Initially, Pshon Barret contacted me to recommend that I write about a friend of hers. As it happened, that friend was already on my list of extraordinary people whose lives and careers would interest AccessWorld readers. But I knew a little something about Pshon Barrett, who happens to be rather extraordinary herself, so sidetracked her to tell me more about herself. I persuaded her to let me write about her before getting on to the recommendation prompting her to contact me in the first place.
(You’ll learn more about the friend she was promoting later; this one is Pshon’s story.)
Pshon Barret retired in 2018 from her role as assistant United States Attorney, where she worked on all manner of cases for 30 years on behalf of the United States Attorney. She didn’t retire to stop working. She retired because she got a job offer – and the change was both challenging and rewarding. After traveling the state on behalf of the government for 30 years, she was hired in January 2018 as a senior associate in a private firm. Today, she works from home, putting her expertise in disability law to work for families and individuals who come to ADA Group LLC for help.
Throughout our conversation, Pshon repeatedly protested that her life was boring, her experience not particularly interesting. It is perhaps the very “normal” trajectory of her success when tracked from college to retirement and second career, that makes it so extraordinary. She didn’t suffer years of unemployment or thousands of resume rejections. Instead, she managed, by some mysterious blend of intellect, charm, and savvy to get the jobs she deserved in a timely manner.
In the beginning
Blind since birth due to retinopathy of prematurity, Pshon was the first in her family to attend college, and seems to have had an innate sense from an early age of how to get where she needed to go. Her first school, for kindergarten through grade 12, was the Mississippi State School for the Blind in Jackson, Miss. There, she learned to read and write braille, and other skills of blindness. When she graduated high school, she got a guide dog from Pilot Dogs in Columbus, OH. It turned out that would be her only experience with a guide dog, but she relishes the memory. Role models, she says, have always played a vital role in directing her, and her first rehabilitation counselor had a guide dog, which prompted her to follow suit.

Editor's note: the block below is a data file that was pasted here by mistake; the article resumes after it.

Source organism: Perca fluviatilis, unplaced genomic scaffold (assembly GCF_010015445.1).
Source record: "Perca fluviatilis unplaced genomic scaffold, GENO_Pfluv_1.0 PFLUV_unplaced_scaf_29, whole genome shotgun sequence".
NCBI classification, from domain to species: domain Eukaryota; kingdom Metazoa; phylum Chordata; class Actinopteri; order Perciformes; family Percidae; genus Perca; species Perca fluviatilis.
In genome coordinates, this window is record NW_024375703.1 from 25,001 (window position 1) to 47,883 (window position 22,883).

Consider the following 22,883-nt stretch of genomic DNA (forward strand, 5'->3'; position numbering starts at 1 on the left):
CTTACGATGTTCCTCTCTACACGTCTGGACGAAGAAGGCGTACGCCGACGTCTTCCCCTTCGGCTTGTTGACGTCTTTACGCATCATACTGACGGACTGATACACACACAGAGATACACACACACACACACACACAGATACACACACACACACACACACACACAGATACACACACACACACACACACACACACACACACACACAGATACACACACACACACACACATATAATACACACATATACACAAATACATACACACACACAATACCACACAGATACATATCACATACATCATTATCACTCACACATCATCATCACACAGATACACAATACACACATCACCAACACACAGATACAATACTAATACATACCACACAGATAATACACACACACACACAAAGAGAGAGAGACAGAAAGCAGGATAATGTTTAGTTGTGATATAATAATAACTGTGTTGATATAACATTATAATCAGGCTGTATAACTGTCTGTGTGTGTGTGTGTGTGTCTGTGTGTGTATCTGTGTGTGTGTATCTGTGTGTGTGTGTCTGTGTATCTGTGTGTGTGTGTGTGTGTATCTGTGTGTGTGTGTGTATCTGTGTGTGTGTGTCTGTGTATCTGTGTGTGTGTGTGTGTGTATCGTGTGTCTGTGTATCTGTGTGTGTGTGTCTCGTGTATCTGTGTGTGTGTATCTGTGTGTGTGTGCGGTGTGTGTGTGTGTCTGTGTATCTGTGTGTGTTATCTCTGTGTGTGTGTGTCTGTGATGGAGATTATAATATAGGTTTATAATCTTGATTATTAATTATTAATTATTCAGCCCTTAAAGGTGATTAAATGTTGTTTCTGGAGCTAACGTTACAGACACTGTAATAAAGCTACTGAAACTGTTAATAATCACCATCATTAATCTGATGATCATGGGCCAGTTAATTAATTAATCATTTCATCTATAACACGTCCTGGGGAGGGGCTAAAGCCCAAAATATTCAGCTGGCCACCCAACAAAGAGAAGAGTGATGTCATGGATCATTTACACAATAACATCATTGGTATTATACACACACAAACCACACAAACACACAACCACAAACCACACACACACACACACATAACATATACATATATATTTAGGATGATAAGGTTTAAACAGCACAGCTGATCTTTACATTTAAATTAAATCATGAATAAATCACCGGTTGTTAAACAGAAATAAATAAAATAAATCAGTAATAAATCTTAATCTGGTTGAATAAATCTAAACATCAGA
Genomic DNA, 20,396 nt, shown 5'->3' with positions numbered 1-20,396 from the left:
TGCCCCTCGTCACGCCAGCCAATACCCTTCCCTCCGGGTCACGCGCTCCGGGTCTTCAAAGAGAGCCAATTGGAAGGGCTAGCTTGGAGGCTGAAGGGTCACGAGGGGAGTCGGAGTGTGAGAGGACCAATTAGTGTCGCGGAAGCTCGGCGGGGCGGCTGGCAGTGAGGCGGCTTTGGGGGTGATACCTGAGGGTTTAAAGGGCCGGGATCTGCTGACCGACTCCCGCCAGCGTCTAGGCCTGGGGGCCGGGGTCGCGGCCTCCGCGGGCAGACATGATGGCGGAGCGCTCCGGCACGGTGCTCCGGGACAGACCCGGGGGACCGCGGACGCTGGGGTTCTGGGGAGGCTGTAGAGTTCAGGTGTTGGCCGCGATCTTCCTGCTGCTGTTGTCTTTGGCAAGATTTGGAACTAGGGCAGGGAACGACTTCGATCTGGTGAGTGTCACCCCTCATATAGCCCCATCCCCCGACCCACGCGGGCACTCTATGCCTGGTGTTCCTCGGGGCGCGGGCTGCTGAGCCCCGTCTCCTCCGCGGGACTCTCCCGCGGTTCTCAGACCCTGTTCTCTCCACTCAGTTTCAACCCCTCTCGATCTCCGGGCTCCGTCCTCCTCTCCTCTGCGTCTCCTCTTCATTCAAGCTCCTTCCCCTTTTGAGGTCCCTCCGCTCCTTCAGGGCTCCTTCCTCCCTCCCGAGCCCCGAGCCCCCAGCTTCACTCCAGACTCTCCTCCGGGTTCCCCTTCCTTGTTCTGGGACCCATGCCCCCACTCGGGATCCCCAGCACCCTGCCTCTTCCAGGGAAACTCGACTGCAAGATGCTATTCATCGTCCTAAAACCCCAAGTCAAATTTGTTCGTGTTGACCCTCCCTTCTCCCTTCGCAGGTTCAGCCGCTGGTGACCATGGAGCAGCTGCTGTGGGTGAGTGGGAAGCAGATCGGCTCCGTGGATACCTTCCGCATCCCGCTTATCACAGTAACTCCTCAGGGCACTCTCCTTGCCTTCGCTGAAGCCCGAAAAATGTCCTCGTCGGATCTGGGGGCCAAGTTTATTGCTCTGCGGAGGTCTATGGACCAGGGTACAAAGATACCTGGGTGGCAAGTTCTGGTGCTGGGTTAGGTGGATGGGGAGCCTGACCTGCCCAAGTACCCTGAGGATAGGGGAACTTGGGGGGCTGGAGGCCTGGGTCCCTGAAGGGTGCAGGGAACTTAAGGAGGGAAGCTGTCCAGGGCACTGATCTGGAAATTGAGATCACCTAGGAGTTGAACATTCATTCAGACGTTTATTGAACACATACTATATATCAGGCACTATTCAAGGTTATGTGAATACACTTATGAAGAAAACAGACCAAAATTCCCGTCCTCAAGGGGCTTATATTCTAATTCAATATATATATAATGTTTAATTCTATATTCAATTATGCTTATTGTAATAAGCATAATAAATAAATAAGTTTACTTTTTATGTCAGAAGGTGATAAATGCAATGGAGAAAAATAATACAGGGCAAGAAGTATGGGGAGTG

In college at Mississippi State, she decided to pursue a law degree, and eventually attended law school at the University of Mississippi. It was in college that her passion for politics emerged and, somewhat indirectly, led to her professional success.
Her father, a hardware salesman, talked about a man who was running for governor. Pshon wanted to meet that man – and wound up working on his political campaign. He was seeking office as Mississippi governor, and Pshon was thrilled to make speeches and phone calls on his behalf. She fondly recalls taking his calls on the pay phone shared with several other girls in her college dormitory. Her candidate was elected. They remained friends, and later, when a vacancy occurred for legal counsel in the governor’s office, Pshon was offered her first real job.
While there, she applied for all kinds of jobs without real results. Then, she heard a presentation about the role of United States attorneys, and knew that was what she wanted to do. There are 94 U.S. attorney offices, located throughout the United States and its territories and Pshon began applying for any opening. She interviewed in Miami and Houston and elsewhere, but it was the job as assistant United States attorney in Jackson, MS that became her professional home for nearly 30 years.
She had interviewed in Memphis and while they weren’t able to offer her a job, the hiring individual in that office sent Pshon’s resume to Washington. Many government jobs were on hold at the time, and the woman who received that resume was impressed with Pshon; she reminded the attorney in the Mississippi office that his vacancy could be filled by bringing Pshon in under Schedule A. (Schedule A is the provision giving priority to applicants with minority status – such as color, gender, or disability.) The suggestion worked. Pshon was hired. Mississippi had their vacancy filled. The result was a victory from all perspectives!